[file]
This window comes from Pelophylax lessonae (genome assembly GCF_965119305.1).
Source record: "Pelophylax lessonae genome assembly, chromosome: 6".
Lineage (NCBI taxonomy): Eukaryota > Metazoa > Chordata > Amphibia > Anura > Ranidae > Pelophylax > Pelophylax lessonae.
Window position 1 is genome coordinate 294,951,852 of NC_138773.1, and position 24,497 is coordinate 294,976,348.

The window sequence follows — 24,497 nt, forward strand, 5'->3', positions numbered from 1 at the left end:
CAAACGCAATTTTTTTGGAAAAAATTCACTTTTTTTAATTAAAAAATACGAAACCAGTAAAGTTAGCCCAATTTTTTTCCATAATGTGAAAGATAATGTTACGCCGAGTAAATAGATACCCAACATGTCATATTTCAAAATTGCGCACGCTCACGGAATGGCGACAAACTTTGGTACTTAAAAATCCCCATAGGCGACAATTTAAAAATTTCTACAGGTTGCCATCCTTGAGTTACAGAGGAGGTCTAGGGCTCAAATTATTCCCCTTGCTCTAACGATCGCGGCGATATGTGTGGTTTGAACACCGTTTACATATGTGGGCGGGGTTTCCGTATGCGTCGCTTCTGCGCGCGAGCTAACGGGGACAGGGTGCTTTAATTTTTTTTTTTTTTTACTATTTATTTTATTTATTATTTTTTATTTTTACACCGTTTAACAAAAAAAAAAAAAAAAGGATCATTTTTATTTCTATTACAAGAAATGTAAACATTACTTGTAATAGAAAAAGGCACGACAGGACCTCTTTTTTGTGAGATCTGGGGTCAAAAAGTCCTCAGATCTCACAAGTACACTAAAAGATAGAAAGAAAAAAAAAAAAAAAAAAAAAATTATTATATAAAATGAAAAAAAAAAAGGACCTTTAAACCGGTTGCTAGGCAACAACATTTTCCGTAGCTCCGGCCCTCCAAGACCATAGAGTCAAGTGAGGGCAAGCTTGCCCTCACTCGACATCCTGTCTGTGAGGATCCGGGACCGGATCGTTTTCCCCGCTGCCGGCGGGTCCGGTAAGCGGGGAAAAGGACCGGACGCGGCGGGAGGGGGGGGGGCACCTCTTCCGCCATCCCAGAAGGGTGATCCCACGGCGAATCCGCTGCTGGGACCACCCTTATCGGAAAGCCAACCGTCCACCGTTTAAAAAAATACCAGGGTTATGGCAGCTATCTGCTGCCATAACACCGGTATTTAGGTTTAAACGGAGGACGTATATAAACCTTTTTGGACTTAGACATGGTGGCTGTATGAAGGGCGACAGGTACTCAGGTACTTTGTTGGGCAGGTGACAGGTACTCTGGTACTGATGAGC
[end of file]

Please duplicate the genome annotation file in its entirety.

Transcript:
This window comes from Pelophylax lessonae (genome assembly GCF_965119305.1).
Source record: "Pelophylax lessonae genome assembly, chromosome: 6".
Lineage (NCBI taxonomy): Eukaryota > Metazoa > Chordata > Amphibia > Anura > Ranidae > Pelophylax > Pelophylax lessonae.
Window position 1 is genome coordinate 294,951,852 of NC_138773.1, and position 24,497 is coordinate 294,976,348.

The window sequence follows — 24,497 nt, forward strand, 5'->3', positions numbered from 1 at the left end:
CAAACGCAATTTTTTTGGAAAAAATTCACTTTTTTTAATTAAAAAATACGAAACCAGTAAAGTTAGCCCAATTTTTTTCCATAATGTGAAAGATAATGTTACGCCGAGTAAATAGATACCCAACATGTCATATTTCAAAATTGCGCACGCTCACGGAATGGCGACAAACTTTGGTACTTAAAAATCCCCATAGGCGACAATTTAAAAATTTCTACAGGTTGCCATCCTTGAGTTACAGAGGAGGTCTAGGGCTCAAATTATTCCCCTTGCTCTAACGATCGCGGCGATATGTGTGGTTTGAACACCGTTTACATATGTGGGCGGGGTTTCCGTATGCGTCGCTTCTGCGCGCGAGCTAACGGGGACAGGGTGCTTTAATTTTTTTTTTTTTTTACTATTTATTTTATTTATTATTTTTTATTTTTACACCGTTTAACAAAAAAAAAAAAAAAAGGATCATTTTTATTTCTATTACAAGAAATGTAAACATTACTTGTAATAGAAAAAGGCACGACAGGACCTCTTTTTTGTGAGATCTGGGGTCAAAAAGTCCTCAGATCTCACAAGTACACTAAAAGATAGAAAGAAAAAAAAAAAAAAAAAAAAAATTATTATATAAAATGAAAAAAAAAAAGGACCTTTAAACCGGTTGCTAGGCAACAACATTTTCCGTAGCTCCGGCCCTCCAAGACCATAGAGTCAAGTGAGGGCAAGCTTGCCCTCACTCGACATCCTGTCTGTGAGGATCCGGGACCGGATCGTTTTCCCCGCTGCCGGCGGGTCCGGTAAGCGGGGAAAAGGACCGGACGCGGCGGGAGGGGGGGGGGCACCTCTTCCGCCATCCCAGAAGGGTGATCCCACGGCGAATCCGCTGCTGGGACCACCCTTATCGGAAAGCCAACCGTCCACCGTTTAAAAAAATACCAGGGTTATGGCAGCTATCTGCTGCCATAACACCGGTATTTAGGTTTAAACGGAGGACGTATATAAACCTTTTTGGACTTAGACATGGTGGCTGTATGAAGGGCGACAGGTACTCAGGTACTTTGTTGGGCAGGTGACAGGTACTCTGGTACTGATGAGC